Then I made my daily visits to my favorite blogs and found that many of you hadn't forgotten, and that heartened me. Of course, a lot of you are on the East Coast, and I think that makes a difference.
I remember my brother calling me that morning, telling me to turn on the TV, and the dawning realization that what had happened hadn't been an accident, and that there was more on the way. I called my friend Erica, who was crying. "Why are you crying?" I asked. "The people in those buildings," she said. It wasn't real yet, that those huge skyscrapers were filled with thousands of people.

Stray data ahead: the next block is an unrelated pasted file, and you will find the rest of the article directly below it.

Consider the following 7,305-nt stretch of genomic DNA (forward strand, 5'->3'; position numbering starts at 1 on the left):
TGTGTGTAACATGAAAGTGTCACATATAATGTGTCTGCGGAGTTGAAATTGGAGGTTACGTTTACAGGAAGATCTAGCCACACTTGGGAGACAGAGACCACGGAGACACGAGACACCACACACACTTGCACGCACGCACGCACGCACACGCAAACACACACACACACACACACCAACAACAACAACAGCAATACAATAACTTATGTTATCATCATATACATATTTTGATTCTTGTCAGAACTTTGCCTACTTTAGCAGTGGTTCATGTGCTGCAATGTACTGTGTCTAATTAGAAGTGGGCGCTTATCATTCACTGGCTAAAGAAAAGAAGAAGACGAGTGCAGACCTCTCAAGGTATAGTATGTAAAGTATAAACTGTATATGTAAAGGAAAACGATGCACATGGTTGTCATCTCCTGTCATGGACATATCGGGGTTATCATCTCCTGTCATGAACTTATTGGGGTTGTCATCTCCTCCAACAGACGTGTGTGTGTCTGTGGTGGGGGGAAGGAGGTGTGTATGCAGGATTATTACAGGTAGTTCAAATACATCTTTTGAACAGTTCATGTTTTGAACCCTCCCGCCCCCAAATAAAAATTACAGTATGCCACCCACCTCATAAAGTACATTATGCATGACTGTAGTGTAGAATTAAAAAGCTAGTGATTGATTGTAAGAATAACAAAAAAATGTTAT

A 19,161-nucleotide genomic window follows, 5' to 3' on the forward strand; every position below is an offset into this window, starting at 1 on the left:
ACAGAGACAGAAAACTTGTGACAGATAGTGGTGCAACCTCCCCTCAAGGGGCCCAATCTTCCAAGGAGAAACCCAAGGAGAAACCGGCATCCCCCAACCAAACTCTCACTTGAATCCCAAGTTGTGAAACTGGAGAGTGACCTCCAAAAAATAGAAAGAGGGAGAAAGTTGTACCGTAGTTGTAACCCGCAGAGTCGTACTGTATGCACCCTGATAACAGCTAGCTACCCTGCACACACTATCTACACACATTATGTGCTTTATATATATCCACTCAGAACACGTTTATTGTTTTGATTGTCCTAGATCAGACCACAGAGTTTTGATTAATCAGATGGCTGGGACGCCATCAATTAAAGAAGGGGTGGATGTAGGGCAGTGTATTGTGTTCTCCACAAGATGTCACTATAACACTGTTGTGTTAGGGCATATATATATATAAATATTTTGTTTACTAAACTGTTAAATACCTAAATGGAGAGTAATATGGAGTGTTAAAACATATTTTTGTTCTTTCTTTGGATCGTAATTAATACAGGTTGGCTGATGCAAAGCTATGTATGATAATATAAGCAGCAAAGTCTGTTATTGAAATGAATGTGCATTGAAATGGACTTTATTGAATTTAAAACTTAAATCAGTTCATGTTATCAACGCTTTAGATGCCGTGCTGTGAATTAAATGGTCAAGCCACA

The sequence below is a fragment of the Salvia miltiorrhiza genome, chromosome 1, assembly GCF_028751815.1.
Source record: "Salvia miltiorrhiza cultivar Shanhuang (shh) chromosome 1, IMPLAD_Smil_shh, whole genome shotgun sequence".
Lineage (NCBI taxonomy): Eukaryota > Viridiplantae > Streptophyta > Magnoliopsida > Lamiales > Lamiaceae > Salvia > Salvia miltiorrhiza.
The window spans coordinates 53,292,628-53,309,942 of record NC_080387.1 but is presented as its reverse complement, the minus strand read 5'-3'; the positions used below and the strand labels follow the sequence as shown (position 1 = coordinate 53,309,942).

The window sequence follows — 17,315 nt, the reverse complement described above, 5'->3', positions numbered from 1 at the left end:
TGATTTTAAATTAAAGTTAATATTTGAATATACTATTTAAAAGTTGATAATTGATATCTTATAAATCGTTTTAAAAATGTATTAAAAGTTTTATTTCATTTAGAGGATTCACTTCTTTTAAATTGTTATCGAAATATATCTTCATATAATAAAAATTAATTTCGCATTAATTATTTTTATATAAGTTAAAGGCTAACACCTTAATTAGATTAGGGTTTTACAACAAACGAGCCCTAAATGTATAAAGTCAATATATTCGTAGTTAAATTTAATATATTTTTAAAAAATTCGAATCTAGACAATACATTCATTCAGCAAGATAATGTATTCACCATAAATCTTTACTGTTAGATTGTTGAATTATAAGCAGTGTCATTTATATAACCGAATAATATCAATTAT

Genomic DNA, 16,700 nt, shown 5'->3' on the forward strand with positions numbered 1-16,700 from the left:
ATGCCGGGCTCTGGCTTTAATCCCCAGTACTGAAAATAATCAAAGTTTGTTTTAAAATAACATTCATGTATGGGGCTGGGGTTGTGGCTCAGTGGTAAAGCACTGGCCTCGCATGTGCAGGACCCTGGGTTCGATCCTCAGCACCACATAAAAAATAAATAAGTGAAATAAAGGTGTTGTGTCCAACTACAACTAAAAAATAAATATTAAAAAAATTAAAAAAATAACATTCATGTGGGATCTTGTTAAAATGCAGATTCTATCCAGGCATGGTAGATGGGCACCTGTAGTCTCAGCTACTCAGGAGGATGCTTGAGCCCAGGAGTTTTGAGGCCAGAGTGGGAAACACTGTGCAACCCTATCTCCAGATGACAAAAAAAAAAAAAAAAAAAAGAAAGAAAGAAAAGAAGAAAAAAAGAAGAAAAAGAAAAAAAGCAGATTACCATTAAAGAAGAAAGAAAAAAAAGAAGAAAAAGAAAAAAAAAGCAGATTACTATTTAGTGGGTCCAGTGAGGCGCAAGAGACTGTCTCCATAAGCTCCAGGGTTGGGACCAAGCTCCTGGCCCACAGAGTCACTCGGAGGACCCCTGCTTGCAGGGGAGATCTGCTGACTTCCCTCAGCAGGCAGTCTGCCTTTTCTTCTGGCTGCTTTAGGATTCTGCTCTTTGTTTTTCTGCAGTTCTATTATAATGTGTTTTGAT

Later in the day, the silence from the absence of airplanes in the sky became a noise itself.
I was the most scared I have been since I was a kid during the Cold War, and movies like The Day After fostered a consistent underlying feeling of doom. I remember dreams in which I would be walking home from the busstop in grade school and I would hear a noise, turn around and see a nuclear missile headed toward me, the sky already beginning to turn orange with the annihilation it carried onboard.
I called my father, who had served in World War II, and asked him if it was the end of the world. He assured me that it wasn't, and that it was the same fear people had felt when the Japanese bombed Pearl Harbor.
What 9/11 and the Merced multiple murders triggered in me was a fear that had no respite; a fear that the most mundane of life's pleasures or chores -- taking a walk with a friend or flying out to see your family -- could be cloaked harbingers of death.